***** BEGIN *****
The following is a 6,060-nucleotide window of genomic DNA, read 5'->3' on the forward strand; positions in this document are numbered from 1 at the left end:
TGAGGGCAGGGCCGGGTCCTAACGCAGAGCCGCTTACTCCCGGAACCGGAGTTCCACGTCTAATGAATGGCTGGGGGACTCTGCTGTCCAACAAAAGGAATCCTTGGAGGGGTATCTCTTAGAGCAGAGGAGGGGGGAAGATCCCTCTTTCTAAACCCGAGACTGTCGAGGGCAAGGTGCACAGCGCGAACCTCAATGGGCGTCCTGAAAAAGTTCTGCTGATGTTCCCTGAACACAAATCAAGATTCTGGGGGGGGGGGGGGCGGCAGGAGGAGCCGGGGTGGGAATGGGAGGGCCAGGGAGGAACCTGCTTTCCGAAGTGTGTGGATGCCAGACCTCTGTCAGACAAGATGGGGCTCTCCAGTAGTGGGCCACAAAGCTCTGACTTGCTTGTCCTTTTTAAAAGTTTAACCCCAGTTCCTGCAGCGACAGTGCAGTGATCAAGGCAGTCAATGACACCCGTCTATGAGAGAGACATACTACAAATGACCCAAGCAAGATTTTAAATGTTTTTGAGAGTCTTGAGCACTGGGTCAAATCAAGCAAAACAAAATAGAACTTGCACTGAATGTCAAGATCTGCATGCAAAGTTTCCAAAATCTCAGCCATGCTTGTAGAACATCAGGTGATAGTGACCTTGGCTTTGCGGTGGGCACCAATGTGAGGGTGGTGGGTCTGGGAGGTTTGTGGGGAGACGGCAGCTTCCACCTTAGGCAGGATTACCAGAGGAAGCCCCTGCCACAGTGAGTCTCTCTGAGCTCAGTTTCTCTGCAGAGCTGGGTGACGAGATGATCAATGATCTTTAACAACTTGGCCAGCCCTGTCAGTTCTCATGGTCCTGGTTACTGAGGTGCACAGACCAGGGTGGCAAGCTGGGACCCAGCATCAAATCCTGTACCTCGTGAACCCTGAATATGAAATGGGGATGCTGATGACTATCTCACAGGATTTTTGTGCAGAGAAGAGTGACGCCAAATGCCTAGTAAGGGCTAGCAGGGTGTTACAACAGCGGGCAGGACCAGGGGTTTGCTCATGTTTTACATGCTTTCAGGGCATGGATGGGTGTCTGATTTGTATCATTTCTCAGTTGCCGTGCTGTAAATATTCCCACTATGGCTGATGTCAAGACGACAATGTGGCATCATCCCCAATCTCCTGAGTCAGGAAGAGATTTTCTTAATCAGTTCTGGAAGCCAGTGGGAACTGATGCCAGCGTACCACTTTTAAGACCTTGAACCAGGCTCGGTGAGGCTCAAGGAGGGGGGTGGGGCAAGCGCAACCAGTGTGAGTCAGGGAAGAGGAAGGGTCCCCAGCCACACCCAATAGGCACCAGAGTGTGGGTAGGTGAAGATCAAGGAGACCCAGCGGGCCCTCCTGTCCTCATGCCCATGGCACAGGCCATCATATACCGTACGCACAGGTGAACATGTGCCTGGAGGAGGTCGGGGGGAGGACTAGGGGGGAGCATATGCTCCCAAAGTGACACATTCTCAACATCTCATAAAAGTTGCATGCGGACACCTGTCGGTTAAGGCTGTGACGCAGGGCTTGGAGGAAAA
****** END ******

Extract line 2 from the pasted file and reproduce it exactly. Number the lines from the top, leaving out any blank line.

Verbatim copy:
TGAGGGCAGGGCCGGGTCCTAACGCAGAGCCGCTTACTCCCGGAACCGGAGTTCCACGTCTAATGAATGGCTGGGGGACTCTGCTGTCCAACAAAAGGAATCCTTGGAGGGGTATCTCTTAGAGCAGAGGAGGGGGGAAGATCCCTCTTTCTAAACCCGAGACTGTCGAGGGCAAGGTGCACAGCGCGAACCTCAATGGGCGTCCTGAAAAAGTTCTGCTGATGTTCCCTGAACACAAATCAAGATTCTGGGGGGGGGGGGGGCGGCAGGAGGAGCCGGGGTGGGAATGGGAGGGCCAGGGAGGAACCTGCTTTCCGAAGTGTGTGGATGCCAGACCTCTGTCAGACAAGATGGGGCTCTCCAGTAGTGGGCCACAAAGCTCTGACTTGCTTGTCCTTTTTAAAAGTTTAACCCCAGTTCCTGCAGCGACAGTGCAGTGATCAAGGCAGTCAATGACACCCGTCTATGAGAGAGACATACTACAAATGACCCAAGCAAGATTTTAAATGTTTTTGAGAGTCTTGAGCACTGGGTCAAATCAAGCAAAACAAAATAGAACTTGCACTGAATGTCAAGATCTGCATGCAAAGTTTCCAAAATCTCAGCCATGCTTGTAGAACATCAGGTGATAGTGACCTTGGCTTTGCGGTGGGCACCAATGTGAGGGTGGTGGGTCTGGGAGGTTTGTGGGGAGACGGCAGCTTCCACCTTAGGCAGGATTACCAGAGGAAGCCCCTGCCACAGTGAGTCTCTCTGAGCTCAGTTTCTCTGCAGAGCTGGGTGACGAGATGATCAATGATCTTTAACAACTTGGCCAGCCCTGTCAGTTCTCATGGTCCTGGTTACTGAGGTGCACAGACCAGGGTGGCAAGCTGGGACCCAGCATCAAATCCTGTACCTCGTGAACCCTGAATATGAAATGGGGATGCTGATGACTATCTCACAGGATTTTTGTGCAGAGAAGAGTGACGCCAAATGCCTAGTAAGGGCTAGCAGGGTGTTACAACAGCGGGCAGGACCAGGGGTTTGCTCATGTTTTACATGCTTTCAGGGCATGGATGGGTGTCTGATTTGTATCATTTCTCAGTTGCCGTGCTGTAAATATTCCCACTATGGCTGATGTCAAGACGACAATGTGGCATCATCCCCAATCTCCTGAGTCAGGAAGAGATTTTCTTAATCAGTTCTGGAAGCCAGTGGGAACTGATGCCAGCGTACCACTTTTAAGACCTTGAACCAGGCTCGGTGAGGCTCAAGGAGGGGGGTGGGGCAAGCGCAACCAGTGTGAGTCAGGGAAGAGGAAGGGTCCCCAGCCACACCCAATAGGCACCAGAGTGTGGGTAGGTGAAGATCAAGGAGACCCAGCGGGCCCTCCTGTCCTCATGCCCATGGCACAGGCCATCATATACCGTACGCACAGGTGAACATGTGCCTGGAGGAGGTCGGGGGGAGGACTAGGGGGGAGCATATGCTCCCAAAGTGACACATTCTCAACATCTCATAAAAGTTGCATGCGGACACCTGTCGGTTAAGGCTGTGACGCAGGGCTTGGAGGAAAA